Having a bankroll properly sized for the stakes you are playing will help you weather the storms ahead. Get in over your head and you can expect to find yourself drowning in no time. Some players make the mistake of starting at too high of a stake, getting a little lucky winning a bit, then experience the inevitable losing. The only way to recover is to drop down to a lower limit, but it will take twice as long now to recover the losses from the higher limits. You can easily dig yourself into quite a hole.

Fifty times the big bet is a common downswing, even for professional players, and nothing to become too concerned about if you are still playing well. However, if you start with only 100 times the big bet, and you are down 50 big bets, you have lost 50% of your bankroll. If you had started with 300 big bets and were down 50, you will have only lost roughly 17% of your bankroll.

Certainly start out with less if you have regular income and can replenish your bankroll later to continue playing. Just don't be too surprised if it happens to you. Of course, it goes without saying: don't play with any money that you can't afford to lose. Don't even think about going to the poker game in order to make up some money to pay your bills! The short-term fluctuations are just too big, and the stress will make it that much worse.


Remember that we're all playing for the fun of it as well as the moneymaking opportunities; don't let the lack of good bankroll management take all the enjoyment out of the game for you.

What are the Consequences Regarding Online Poker Accounts in the Event of Death?

Now, let us begin by saying that we hope you live a long and happy life and are not bringing up this topic just to be morbid. In a recent unscientific poll, I discovered 7 out of 10 players, including both men and women, have absolutely no provisions in place regarding their online poker accounts should they die unexpectedly.


Playing online poker is usually a solitary affair. Wives do not necessarily know which rooms their husband may be playing, the size of his bankroll, or any of the passwords to his poker accounts.

Some may not even be aware of Neteller, or any of the other choices for funding online poker accounts.

This may be intentional secrecy on the husband’s part, or, in a lot of cases, merely lack of interest.



No matter what the reason, should the husband die, his beneficiaries may stand to lose an additional chunk of their inheritance due to being in the dark regarding the details of the deceased’s online gaming activity.


Moreover, none of them knew what their favorite poker site’s policy was concerning this issue. Everyone we asked said, “good question,” as if it were something they had never given much thought to.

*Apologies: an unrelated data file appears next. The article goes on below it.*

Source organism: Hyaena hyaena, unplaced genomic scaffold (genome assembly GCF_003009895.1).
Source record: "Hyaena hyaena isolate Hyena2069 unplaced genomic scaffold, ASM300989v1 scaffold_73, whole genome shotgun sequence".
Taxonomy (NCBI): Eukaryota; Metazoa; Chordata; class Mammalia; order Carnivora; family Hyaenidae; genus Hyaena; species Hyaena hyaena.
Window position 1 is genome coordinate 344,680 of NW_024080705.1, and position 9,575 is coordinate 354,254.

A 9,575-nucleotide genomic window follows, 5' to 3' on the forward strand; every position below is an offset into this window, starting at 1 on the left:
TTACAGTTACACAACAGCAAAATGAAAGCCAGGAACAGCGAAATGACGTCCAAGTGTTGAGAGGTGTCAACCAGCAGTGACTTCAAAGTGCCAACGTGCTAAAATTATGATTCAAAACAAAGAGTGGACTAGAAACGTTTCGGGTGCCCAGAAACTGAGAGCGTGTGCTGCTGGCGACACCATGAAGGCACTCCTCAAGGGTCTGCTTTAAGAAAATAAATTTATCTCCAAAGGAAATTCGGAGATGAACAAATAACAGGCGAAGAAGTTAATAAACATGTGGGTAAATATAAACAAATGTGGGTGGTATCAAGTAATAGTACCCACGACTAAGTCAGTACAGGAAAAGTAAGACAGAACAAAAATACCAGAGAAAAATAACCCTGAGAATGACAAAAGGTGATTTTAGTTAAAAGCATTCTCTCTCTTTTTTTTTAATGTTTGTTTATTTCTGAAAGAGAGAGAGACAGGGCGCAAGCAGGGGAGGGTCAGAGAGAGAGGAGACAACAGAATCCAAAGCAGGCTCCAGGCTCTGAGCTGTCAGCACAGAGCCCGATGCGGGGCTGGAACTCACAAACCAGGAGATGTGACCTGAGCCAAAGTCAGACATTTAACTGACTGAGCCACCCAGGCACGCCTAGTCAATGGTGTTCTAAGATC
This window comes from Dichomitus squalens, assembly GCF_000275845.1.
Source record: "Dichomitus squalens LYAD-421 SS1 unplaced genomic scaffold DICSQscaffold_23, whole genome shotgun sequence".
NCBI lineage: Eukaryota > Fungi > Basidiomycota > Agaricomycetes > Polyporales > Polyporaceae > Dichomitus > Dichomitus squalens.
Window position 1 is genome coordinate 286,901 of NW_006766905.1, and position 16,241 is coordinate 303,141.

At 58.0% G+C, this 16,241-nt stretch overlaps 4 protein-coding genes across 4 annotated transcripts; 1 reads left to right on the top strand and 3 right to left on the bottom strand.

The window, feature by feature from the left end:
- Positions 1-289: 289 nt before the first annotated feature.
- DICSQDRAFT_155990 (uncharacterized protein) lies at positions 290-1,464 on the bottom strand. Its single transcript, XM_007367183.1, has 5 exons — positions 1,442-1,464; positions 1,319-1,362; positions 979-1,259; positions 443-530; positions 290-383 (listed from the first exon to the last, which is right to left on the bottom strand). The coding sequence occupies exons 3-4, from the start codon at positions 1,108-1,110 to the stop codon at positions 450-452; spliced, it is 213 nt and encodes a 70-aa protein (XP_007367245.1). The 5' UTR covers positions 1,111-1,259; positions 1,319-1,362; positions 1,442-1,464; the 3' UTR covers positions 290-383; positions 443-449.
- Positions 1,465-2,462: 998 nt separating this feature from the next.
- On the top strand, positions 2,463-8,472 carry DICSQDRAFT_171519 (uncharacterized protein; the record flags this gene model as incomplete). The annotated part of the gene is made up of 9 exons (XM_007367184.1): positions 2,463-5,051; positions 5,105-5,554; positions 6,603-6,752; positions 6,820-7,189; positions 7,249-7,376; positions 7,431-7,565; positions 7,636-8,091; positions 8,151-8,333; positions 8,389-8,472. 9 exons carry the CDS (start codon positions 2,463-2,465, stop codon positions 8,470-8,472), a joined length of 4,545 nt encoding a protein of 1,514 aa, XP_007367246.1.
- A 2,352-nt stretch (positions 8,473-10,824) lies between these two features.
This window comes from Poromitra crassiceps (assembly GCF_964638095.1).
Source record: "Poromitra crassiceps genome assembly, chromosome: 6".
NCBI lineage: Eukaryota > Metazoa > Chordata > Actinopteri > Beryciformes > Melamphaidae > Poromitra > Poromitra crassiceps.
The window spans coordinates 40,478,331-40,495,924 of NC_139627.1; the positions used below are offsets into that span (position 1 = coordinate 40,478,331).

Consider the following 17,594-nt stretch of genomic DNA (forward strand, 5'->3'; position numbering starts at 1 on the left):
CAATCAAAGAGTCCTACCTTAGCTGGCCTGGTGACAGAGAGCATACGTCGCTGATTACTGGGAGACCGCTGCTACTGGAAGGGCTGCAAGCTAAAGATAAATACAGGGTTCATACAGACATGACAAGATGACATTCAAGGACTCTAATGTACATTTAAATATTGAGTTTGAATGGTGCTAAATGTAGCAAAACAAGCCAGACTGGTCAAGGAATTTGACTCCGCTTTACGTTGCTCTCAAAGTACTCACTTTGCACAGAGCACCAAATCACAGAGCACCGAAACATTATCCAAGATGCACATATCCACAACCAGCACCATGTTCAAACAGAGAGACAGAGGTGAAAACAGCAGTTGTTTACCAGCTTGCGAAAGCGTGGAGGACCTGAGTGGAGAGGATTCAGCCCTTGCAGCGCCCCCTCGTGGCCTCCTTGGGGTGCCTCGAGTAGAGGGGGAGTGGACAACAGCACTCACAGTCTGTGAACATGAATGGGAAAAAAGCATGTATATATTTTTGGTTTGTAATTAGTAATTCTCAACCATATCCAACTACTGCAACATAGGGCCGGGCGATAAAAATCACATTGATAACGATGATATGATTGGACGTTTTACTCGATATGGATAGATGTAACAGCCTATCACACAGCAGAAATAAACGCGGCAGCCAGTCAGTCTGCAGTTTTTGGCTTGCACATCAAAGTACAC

So we decided to find out what policies online poker rooms have in place and to gather suggestions and recommendations as to what players can do to insure their bankrolls will not fall into limbo as a result of an untimely death.


Most of the major rooms contacted regarding this issue outlined a similar procedure that is remarkably simple for dealing with this issue. They regularly audit accounts and when an account goes inactive for a period of time, they contact the player to see what’s going on.


This is mainly for customer satisfaction purposes to see if there is a reason the player is no longer playing on their site. In this way, they would be likely to uncover the fact that the individual has died and they would then instruct the family members as to the procedure for collecting whatever funds lying dormant in the specific account.

Usually this would amount to providing a copy of a death certificate and proving their relationship to the deceased.


Additionally, the recommendations from the experts on how players could protect themselves were very similar as well:

1. Keep a list of all the rooms you have accounts with along with the passwords.


2. Keep the account balances of each up to date.


3. Put your spouse’s name on your bank account, giving them access to your online funding source.


4. If you do not want your spouse’s name on the bank account, be sure they can access it in the event of your death.


5. If you do not wish to reveal these things, document the above and put in an envelope to be opened in the event of your death.


6. Everyone should make a will and include any online accounts and their passwords.

So that’s pretty much it.


As a pointy-eared TV alien was fond of saying, “Live long, and Prosper,” but in the end, just make sure that some online poker site doesn’t wind up with your hard-earned stake.